The people who work in the communications industries.
Much is made of the digital divide, but little has been done to eradicate it. To help solve this problem, we need to get more underrepresented communities into careers in computing and engineering, especially data science. More, and different, perspectives can only help lead to better products and services. At the same time, we can truly advance a Black and brown middle class, and create generational wealth, boosting economic growth and providing an entire new set of industries and opportunities across the nation.
I believe that it is incredibly important to revisit the conversation we had in 2020 about the intersection of the digital divide and Historically black colleges and universities (HBCUs) – so that we can understand the work that has been done, what remains, and cross-collaborate on what we can all do to keep pushing forward, even in the face of headwinds. It is past time that we have an equitable and connected country, but where there are gaps, we’re going to be dependent on the folks listening in and participating here today to make investments in our HBCU students, bolster our anchor inst
A new canvassing of experts in technology, communications and social change by Pew Research Center and Elon University’s Imagining the Internet Center. Asked to consider what life will be like in 2025 in the wake of the outbreak of the global pandemic and other crises in 2020, some 915 innovators, developers, business and policy leaders, researchers and activists responded.
The National Urban League unveiled the framework of a comprehensive agenda for leveraging the tools of the information economy to create a more equitable and inclusive society. The Lewis Latimer Plan for Digital Equity and Inclusion would:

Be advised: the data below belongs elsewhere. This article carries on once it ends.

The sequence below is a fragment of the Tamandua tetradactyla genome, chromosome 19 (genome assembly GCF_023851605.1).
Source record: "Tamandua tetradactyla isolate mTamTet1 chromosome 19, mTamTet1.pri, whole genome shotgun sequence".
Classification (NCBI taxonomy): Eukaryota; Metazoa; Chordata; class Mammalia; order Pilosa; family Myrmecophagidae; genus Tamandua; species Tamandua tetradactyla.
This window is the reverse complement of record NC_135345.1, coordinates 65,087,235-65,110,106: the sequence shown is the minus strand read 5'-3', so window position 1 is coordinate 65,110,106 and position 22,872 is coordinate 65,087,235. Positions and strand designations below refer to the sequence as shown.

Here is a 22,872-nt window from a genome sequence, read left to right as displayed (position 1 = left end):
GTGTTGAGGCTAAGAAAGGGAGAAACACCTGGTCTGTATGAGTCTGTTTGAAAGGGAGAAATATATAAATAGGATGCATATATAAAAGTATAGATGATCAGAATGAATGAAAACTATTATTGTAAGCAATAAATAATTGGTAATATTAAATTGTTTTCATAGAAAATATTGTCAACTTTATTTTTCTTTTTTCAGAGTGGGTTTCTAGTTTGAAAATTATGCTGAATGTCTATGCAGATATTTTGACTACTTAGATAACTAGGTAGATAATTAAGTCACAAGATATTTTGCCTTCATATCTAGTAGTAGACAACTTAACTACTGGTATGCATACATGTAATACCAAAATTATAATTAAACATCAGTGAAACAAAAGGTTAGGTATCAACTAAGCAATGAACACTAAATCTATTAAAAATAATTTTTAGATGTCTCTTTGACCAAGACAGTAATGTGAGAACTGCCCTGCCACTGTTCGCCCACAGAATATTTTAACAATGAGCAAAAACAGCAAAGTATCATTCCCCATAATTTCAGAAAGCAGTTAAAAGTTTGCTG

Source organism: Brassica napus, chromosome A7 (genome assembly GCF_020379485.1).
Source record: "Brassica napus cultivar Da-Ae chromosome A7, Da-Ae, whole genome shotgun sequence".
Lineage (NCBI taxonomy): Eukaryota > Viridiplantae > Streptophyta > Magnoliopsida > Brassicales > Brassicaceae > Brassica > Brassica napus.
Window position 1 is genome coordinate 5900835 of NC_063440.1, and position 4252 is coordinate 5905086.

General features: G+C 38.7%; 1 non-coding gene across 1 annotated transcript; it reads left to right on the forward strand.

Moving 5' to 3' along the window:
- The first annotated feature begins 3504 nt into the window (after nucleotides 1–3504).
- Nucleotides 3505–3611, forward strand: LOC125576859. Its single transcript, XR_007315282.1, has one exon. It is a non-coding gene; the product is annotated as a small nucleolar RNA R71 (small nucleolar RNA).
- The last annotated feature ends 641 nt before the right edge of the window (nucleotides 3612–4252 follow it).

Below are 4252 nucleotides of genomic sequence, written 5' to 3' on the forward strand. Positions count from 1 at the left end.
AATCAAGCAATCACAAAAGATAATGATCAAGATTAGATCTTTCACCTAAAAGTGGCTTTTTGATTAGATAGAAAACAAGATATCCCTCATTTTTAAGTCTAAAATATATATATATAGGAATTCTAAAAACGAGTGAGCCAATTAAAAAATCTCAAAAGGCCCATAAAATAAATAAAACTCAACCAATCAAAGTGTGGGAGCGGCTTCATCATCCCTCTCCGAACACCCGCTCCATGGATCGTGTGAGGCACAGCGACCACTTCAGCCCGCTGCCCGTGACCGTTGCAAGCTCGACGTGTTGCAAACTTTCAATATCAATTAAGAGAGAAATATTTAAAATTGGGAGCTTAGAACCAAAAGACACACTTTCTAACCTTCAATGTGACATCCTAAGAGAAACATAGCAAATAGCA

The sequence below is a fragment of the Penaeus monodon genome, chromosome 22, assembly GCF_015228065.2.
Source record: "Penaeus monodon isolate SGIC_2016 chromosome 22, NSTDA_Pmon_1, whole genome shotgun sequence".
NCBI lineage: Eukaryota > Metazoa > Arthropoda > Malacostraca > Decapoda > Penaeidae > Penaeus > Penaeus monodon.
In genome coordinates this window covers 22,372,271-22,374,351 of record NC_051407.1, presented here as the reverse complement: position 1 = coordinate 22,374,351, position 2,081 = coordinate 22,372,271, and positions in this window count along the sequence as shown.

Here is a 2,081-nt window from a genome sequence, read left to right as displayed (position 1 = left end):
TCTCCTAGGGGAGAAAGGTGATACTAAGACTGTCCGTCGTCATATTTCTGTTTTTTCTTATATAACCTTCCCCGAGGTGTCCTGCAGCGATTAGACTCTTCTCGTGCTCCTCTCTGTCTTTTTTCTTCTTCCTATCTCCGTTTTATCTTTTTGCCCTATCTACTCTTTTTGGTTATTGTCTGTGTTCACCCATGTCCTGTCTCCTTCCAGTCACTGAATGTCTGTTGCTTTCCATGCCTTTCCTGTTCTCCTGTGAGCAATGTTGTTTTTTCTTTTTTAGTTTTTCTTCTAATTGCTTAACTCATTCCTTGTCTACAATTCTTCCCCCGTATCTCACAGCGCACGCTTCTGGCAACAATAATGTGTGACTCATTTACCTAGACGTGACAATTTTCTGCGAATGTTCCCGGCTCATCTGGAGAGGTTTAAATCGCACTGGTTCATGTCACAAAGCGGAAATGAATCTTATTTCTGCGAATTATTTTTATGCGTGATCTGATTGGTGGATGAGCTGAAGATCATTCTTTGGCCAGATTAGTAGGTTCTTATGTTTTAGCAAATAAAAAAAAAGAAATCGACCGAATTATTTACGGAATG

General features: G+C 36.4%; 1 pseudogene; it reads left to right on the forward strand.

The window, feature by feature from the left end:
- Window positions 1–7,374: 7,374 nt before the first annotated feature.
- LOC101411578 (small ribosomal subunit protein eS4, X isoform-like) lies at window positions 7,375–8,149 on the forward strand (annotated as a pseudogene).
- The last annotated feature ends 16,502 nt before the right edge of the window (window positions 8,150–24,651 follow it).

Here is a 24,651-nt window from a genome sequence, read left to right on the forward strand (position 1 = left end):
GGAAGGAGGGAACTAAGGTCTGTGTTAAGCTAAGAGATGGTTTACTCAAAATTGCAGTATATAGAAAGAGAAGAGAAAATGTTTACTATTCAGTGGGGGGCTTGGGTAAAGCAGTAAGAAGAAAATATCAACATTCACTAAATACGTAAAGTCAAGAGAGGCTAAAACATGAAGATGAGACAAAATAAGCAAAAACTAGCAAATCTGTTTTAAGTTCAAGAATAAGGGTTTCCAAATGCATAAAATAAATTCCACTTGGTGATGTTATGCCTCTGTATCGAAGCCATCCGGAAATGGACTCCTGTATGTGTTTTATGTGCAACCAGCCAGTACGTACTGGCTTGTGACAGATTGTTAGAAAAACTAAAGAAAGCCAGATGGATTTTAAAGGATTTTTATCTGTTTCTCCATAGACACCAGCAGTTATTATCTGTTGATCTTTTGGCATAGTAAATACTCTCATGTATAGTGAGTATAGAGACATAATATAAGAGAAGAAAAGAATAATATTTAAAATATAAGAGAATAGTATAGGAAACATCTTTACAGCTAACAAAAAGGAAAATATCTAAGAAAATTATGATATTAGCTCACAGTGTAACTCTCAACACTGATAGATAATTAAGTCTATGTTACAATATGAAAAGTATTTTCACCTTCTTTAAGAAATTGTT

In a joint letter to the White House and Congress, the Competitive Carriers Association (CCA), the Fiber Broadband Association (FBA), INCOMPAS, NATE: The Communications Infrastructure Contractors Association, NTCA-The Rural Broadband Association, Power & Communication Contractors Association (PCCA), the Telecommunications Industry Association, USTelecom – The Broadband Association, the Wireless Infrastructure Association (WIA), and the Wireless Internet Service Providers Association (WISPA) asked for any infrastructure legislation to include support for broadband-related job skills. The
While digital inclusion can be framed as a social justice and equity issue, it can—and should—also be framed as a community and economic development issue. A digitally inclusive community or region ensures that all residents, organizations, and businesses can participate fully in an increasingly digitized community, society, and economy. This report will review a series of 2019 metrics to get a better idea of the state of digital inclusion in Indiana.
A new study conducted by Bento Lobo, Ph.D., head of the Department of Finance and Economics at the Rollins College of Business at the University of Tennessee at Chattanooga, documents $2.69 billion in community benefit during the first ten years since EPB of Chattanooga built Amerca's first Gig-speed community-wide network and used it to establish the nation’s most advanced smart grid power distribution system. Key Community Benefits from Chattanooga’s Advanced Infrastructure:
Dozens of tech hubs around the world have dreamed of nipping at Silicon Valley’s heels, but in 2020 those dreams are starting to look like reality. Thanks to Covid-19, “the spreading out of tech is having a 10-year acceleration,” says Rana Sarkar, Canada’s consul general for San Francisco and Silicon Valley. Before the pandemic, mid-size cities across North America and Europe and major Asian centers would create startup accelerators only to struggle to retain their local talent or attract venture capital — one of the leading measures of success, pre-pandemic.
Kamala Harris should be the de facto secretary of rural development, in charge of closing the connectivity gap
Vice President-elect Kamala Harris is too smart and energetic to be just the vice president, a position with few official responsibilities.
The Communications Workers of America (CWA) is seeking conditions be imposed by the Connecticut Public Utilities Regulatory Authority (PURA) in regards to Frontier's Chapter 11 reorganization plan. PURA is tasked with reviewing Frontier's bankruptcy plan. CWA is trying to make sure the bankruptcy plan improves services and keeps jobs in Connecticut.